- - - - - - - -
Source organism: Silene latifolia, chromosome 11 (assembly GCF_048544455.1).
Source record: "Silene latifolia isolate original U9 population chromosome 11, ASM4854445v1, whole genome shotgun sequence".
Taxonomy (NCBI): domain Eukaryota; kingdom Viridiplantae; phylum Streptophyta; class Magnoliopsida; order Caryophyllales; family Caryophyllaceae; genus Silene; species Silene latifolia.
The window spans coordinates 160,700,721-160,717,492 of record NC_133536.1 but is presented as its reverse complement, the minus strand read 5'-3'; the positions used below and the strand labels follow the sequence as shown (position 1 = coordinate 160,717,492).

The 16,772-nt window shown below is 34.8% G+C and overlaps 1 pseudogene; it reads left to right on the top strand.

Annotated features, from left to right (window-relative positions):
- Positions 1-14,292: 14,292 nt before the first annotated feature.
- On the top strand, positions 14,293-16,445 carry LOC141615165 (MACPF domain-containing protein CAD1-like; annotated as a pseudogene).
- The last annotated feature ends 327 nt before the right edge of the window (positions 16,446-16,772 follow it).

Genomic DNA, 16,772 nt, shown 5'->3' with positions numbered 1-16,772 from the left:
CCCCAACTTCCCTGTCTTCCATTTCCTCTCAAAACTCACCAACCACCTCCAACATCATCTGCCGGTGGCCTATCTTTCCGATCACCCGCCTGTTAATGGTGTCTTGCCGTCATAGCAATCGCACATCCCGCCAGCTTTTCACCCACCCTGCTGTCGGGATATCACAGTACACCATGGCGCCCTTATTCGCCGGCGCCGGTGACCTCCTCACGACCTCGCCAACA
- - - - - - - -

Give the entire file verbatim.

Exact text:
Source organism: Silene latifolia, chromosome 11 (assembly GCF_048544455.1).
Source record: "Silene latifolia isolate original U9 population chromosome 11, ASM4854445v1, whole genome shotgun sequence".
Taxonomy (NCBI): domain Eukaryota; kingdom Viridiplantae; phylum Streptophyta; class Magnoliopsida; order Caryophyllales; family Caryophyllaceae; genus Silene; species Silene latifolia.
The window spans coordinates 160,700,721-160,717,492 of record NC_133536.1 but is presented as its reverse complement, the minus strand read 5'-3'; the positions used below and the strand labels follow the sequence as shown (position 1 = coordinate 160,717,492).

The 16,772-nt window shown below is 34.8% G+C and overlaps 1 pseudogene; it reads left to right on the top strand.

Annotated features, from left to right (window-relative positions):
- Positions 1-14,292: 14,292 nt before the first annotated feature.
- On the top strand, positions 14,293-16,445 carry LOC141615165 (MACPF domain-containing protein CAD1-like; annotated as a pseudogene).
- The last annotated feature ends 327 nt before the right edge of the window (positions 16,446-16,772 follow it).

Genomic DNA, 16,772 nt, shown 5'->3' with positions numbered 1-16,772 from the left:
CCCCAACTTCCCTGTCTTCCATTTCCTCTCAAAACTCACCAACCACCTCCAACATCATCTGCCGGTGGCCTATCTTTCCGATCACCCGCCTGTTAATGGTGTCTTGCCGTCATAGCAATCGCACATCCCGCCAGCTTTTCACCCACCCTGCTGTCGGGATATCACAGTACACCATGGCGCCCTTATTCGCCGGCGCCGGTGACCTCCTCACGACCTCGCCAACA